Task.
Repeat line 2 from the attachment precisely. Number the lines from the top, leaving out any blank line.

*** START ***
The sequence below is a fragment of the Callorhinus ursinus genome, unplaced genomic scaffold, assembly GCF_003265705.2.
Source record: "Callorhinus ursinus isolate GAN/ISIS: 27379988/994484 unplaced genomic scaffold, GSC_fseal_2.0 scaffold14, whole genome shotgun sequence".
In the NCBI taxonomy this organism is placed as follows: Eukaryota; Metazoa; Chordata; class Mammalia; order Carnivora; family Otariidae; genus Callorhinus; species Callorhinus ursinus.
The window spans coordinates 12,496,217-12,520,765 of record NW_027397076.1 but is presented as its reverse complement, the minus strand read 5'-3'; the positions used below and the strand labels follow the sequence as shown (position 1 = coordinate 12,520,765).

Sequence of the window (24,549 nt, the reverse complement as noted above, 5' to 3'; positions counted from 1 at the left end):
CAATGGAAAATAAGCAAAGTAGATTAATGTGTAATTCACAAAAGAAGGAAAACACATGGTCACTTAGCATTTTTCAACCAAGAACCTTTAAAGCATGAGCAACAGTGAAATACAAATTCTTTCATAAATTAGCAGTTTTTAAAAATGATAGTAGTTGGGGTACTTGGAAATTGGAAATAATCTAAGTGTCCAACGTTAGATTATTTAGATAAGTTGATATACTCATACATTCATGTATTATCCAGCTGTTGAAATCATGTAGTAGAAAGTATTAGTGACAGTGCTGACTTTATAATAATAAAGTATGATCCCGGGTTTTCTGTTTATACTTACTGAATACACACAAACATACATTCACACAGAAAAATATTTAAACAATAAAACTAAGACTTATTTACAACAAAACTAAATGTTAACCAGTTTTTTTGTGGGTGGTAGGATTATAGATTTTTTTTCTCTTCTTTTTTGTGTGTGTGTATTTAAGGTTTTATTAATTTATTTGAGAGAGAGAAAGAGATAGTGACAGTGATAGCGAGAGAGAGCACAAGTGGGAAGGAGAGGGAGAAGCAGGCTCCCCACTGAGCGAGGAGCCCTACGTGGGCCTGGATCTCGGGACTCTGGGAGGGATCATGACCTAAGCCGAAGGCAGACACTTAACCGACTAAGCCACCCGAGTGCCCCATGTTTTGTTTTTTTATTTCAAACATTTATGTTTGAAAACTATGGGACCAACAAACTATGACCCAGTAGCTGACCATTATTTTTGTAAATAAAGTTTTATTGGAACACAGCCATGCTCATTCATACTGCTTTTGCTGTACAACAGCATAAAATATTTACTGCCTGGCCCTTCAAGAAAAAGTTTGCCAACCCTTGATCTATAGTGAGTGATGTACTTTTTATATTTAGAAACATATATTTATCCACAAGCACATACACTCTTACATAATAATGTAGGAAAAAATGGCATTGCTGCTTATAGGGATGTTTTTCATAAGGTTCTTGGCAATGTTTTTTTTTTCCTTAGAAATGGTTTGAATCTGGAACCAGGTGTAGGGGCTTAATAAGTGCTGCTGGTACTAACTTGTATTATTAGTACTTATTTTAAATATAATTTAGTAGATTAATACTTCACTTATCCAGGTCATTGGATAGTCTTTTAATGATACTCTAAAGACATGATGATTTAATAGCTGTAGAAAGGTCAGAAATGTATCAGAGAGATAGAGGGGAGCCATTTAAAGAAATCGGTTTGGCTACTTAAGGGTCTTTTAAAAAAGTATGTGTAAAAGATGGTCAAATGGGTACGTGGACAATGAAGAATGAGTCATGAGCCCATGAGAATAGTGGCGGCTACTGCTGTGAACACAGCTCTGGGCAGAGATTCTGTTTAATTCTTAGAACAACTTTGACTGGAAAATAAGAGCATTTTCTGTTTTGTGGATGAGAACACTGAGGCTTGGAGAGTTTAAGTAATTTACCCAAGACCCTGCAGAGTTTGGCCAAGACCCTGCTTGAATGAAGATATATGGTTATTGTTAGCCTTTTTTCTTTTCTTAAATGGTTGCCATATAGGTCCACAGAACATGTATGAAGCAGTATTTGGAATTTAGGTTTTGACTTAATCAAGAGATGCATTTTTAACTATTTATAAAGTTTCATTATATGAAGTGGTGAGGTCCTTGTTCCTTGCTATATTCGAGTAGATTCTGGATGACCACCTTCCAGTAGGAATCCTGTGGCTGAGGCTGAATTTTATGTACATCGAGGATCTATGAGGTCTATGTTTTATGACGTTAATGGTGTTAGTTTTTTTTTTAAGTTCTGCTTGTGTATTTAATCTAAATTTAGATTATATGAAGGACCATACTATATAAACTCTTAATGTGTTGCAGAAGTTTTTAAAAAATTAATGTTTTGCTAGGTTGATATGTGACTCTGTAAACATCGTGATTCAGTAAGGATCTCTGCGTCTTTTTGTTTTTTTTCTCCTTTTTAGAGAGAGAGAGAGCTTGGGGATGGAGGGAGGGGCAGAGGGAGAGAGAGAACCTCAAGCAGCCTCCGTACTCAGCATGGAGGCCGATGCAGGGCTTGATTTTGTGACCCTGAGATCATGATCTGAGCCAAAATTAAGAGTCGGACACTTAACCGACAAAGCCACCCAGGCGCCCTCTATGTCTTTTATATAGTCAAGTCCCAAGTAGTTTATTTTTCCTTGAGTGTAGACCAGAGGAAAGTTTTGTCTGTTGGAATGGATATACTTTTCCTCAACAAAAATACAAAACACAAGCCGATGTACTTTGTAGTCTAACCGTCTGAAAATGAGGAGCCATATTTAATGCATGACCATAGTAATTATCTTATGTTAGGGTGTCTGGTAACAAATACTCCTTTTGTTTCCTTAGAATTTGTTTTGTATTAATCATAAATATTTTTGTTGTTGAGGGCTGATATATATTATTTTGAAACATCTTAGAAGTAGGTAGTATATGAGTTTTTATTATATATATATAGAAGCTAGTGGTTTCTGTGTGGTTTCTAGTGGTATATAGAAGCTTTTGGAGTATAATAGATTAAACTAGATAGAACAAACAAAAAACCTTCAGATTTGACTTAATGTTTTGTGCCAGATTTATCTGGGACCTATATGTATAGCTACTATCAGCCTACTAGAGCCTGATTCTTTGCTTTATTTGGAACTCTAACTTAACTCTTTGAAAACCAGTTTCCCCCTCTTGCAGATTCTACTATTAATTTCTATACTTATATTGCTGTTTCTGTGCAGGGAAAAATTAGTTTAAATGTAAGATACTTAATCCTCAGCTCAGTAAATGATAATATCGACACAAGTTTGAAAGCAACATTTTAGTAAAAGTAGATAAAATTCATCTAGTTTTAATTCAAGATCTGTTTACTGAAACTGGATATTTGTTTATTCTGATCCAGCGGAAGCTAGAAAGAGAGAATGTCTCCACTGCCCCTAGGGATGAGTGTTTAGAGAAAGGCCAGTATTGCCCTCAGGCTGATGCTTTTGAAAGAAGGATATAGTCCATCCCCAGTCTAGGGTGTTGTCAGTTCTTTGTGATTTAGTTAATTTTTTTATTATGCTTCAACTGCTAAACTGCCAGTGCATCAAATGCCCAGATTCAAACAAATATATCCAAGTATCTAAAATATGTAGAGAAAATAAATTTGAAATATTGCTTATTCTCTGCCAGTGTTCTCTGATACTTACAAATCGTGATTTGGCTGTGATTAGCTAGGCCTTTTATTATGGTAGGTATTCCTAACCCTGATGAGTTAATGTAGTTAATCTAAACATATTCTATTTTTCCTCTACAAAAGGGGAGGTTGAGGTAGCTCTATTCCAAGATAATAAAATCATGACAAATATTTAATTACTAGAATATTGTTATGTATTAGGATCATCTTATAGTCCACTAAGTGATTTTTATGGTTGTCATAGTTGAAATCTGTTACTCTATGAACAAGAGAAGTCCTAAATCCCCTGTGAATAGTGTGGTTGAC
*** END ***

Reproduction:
Source record: "Callorhinus ursinus isolate GAN/ISIS: 27379988/994484 unplaced genomic scaffold, GSC_fseal_2.0 scaffold14, whole genome shotgun sequence".